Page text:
Parameters for measurement of tree bole Forest Measurement and Modelling. 

Measurement of a tree bole at a nominated height would be easy if the bole corresponded to a simple geometric shape. For example, if we could assume that the bole cross section was like a circle, then we could measure the radius (r), diameter (d), circumference (c) or the area (a). We can calculate all the other variables once we measure any one of them. However, the tree bole is rarely circular (or any other simple geometric shape) and the use of the above equations will only provide approximate estimates. The selection of which parameter to measure will depend on: the use of the measurement; the resources and tools available; tradition; and the acceptable error. 

Radius 
Radius (r): length from the centre to the outside of the bole. It is rarely measured in forestry. Radius cannot be measured on standing trees because the centre of the tree needs to be accurately located. Because a bole is not circular, different measurements of radius are possible. 
Diameter 
Diameter (d): length from the outside of the bole, through the centre, to the opposite side. Diameter is commonly measured in forestry. Again, because tree boles are not circular, different measurements of diameter are possible. Diameter at breast height (dbh) is probably the most common measurement made on a standing tree. Direct measurement of diameter commonly measures two different axes:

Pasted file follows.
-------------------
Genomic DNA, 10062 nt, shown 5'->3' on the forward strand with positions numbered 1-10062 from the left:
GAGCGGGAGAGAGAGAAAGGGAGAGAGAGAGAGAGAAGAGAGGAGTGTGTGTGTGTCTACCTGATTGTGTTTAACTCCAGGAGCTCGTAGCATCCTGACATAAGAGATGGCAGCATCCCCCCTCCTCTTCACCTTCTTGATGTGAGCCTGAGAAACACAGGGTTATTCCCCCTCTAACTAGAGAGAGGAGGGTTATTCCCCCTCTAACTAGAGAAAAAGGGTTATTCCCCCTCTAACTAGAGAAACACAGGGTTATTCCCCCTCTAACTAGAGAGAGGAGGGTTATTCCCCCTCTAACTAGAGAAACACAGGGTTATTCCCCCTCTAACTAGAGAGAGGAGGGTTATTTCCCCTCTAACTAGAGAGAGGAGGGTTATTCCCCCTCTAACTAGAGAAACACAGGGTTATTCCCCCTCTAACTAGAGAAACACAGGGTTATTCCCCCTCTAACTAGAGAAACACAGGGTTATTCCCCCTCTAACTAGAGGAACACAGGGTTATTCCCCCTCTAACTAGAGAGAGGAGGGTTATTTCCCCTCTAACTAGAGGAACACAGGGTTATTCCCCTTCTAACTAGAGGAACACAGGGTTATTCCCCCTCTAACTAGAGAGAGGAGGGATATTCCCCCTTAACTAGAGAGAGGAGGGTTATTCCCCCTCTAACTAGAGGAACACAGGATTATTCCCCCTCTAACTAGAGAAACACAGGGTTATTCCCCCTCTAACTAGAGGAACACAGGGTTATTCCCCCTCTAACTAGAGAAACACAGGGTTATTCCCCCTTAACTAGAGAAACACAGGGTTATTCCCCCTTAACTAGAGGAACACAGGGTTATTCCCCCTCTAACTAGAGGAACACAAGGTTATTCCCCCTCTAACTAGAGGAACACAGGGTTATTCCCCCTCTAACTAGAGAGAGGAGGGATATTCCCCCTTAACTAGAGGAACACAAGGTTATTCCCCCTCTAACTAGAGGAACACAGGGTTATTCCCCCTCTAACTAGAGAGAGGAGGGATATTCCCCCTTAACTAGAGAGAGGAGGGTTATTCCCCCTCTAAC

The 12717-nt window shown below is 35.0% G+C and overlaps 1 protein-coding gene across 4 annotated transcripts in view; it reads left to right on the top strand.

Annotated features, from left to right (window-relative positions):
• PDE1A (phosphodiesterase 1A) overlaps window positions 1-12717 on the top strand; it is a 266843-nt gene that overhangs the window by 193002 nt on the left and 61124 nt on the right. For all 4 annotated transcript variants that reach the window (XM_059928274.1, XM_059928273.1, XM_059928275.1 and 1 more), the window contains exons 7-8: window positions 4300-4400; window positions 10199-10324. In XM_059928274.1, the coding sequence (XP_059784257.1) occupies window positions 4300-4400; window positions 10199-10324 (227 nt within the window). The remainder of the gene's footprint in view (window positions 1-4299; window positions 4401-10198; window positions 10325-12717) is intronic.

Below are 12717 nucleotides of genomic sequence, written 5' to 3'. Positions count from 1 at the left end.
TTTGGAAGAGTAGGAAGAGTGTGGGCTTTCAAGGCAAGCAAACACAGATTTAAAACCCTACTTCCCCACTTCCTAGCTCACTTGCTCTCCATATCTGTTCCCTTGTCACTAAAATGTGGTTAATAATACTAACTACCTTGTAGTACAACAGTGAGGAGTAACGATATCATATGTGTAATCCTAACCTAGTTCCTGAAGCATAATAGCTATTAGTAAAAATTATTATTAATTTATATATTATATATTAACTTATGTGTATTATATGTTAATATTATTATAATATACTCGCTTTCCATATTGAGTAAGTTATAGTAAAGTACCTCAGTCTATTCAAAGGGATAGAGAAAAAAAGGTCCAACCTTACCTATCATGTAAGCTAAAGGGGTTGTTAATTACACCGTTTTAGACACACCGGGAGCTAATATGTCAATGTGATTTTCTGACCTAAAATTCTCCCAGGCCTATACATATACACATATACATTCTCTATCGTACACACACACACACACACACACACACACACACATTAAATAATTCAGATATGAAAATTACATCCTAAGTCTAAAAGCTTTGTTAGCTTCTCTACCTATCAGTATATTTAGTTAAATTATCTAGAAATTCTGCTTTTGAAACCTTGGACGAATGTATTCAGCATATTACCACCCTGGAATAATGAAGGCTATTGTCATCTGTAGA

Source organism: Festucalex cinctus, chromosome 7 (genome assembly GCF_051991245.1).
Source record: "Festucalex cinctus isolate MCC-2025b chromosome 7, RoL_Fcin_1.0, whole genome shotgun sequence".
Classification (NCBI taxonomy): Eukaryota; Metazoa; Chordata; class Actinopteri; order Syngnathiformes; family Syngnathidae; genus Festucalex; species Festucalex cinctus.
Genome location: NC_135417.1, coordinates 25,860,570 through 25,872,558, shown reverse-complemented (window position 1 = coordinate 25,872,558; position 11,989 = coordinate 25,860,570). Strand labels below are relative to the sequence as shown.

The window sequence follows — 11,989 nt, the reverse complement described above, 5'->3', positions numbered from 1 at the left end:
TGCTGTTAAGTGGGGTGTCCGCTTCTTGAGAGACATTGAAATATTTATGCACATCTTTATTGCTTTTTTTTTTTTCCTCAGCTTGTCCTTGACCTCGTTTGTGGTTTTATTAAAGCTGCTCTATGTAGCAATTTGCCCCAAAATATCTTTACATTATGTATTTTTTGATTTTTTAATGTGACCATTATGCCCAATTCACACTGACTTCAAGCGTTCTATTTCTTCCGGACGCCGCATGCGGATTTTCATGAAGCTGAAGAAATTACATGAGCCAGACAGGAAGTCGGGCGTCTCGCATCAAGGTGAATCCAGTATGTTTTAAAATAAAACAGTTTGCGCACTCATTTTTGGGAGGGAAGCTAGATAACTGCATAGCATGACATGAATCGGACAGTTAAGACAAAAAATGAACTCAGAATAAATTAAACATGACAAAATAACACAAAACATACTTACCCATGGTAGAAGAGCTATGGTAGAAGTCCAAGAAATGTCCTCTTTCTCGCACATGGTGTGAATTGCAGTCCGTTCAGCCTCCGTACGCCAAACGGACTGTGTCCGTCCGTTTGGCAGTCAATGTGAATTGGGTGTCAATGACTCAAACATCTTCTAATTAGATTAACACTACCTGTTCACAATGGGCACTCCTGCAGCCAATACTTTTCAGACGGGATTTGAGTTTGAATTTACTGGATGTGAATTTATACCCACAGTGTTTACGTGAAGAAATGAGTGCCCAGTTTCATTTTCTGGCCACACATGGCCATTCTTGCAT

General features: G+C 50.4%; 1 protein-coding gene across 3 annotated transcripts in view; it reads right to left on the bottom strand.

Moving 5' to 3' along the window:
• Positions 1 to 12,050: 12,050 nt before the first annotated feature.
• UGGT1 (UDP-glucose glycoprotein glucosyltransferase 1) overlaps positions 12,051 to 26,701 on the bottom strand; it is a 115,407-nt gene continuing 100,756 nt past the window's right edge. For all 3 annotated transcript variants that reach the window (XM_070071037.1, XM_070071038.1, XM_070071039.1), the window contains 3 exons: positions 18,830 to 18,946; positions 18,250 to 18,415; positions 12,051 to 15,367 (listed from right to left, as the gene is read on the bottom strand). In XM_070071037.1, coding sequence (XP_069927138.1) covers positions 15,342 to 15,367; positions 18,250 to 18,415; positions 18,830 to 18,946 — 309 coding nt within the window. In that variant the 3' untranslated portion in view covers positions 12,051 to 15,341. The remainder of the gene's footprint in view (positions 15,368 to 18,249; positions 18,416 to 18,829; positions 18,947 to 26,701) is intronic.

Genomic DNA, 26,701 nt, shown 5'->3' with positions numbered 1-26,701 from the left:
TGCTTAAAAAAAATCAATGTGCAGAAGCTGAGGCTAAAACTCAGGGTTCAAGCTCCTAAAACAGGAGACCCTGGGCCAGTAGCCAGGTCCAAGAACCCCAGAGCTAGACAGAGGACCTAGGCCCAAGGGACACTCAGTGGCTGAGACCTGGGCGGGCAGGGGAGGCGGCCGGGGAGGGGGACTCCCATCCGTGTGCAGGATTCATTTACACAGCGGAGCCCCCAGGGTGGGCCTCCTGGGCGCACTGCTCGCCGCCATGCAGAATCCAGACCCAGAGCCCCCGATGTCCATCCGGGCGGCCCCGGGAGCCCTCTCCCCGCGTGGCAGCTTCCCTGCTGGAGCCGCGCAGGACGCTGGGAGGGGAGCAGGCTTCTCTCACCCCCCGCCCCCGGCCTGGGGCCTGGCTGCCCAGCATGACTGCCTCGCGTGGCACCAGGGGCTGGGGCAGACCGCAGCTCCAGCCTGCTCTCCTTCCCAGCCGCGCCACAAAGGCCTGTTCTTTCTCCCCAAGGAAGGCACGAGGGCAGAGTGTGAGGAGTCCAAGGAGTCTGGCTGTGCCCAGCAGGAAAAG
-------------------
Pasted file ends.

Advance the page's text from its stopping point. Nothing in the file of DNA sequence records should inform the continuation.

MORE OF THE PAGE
The two diameter measurements are averaged using an arithmetic mean (most common) or a geometric mean (for highly elliptical boles). The measurement of diameter on one axis is often acceptable when the data is only being used to group trees into a stand table. 
Circumference 
Circumference (c)  also known as girth: the length around the outside of the bole. Circumference is commonly measured in forestry, but usually it is then used to estimate bole diameter. If the bole were circular, diameter can be estimated as circumference divided by PI. However, if the bole deviates from this ideal shape, then this calculation will overestimate the diameter. This bias is not constant and will vary with the degree and type of deviation. However, this bias is rarely considered significant. An advantage of measuring the bole girth is that there is no sampling error involved. Unlike diameter measurements, the result does not depend on which axis was selected to measure. This leads to an increase in measurement precision. In addition, if a tree bole changes by 1 cm in diameter, the girth measurement changes by 3.1415... cm (PI). Thus, finer readings of the change can be read. 
Sectional area 
Sectional area (a): the area of the cross section of the bole. This parameter is very important in forestry. The sectional area at breast height is used in many relationships and is called basal area (g). Sectional area could be directly measured using a planimeter, but this is rarely done. Instead, sectional area is calculated from diameter after assuming that the bole has a circular shape. If the diameter is estimated from a measurement of circumference, then the basal area estimate will be an overestimate (positively biased). If the diameter is estimated from the mean of measurements on one or two axes, then an over or under estimate of the sectional area is possible. The geometric mean of the maximum and minimum axes is less biased than other approaches (Matern 1956, Chacko 1961). Biging and Wensel (1988) studied ways of measuring basal area increment. They concluded that increment estimates were unbiased if measurements along the minor axis were used. 
[doborcirc.htm] Revision: 6/1999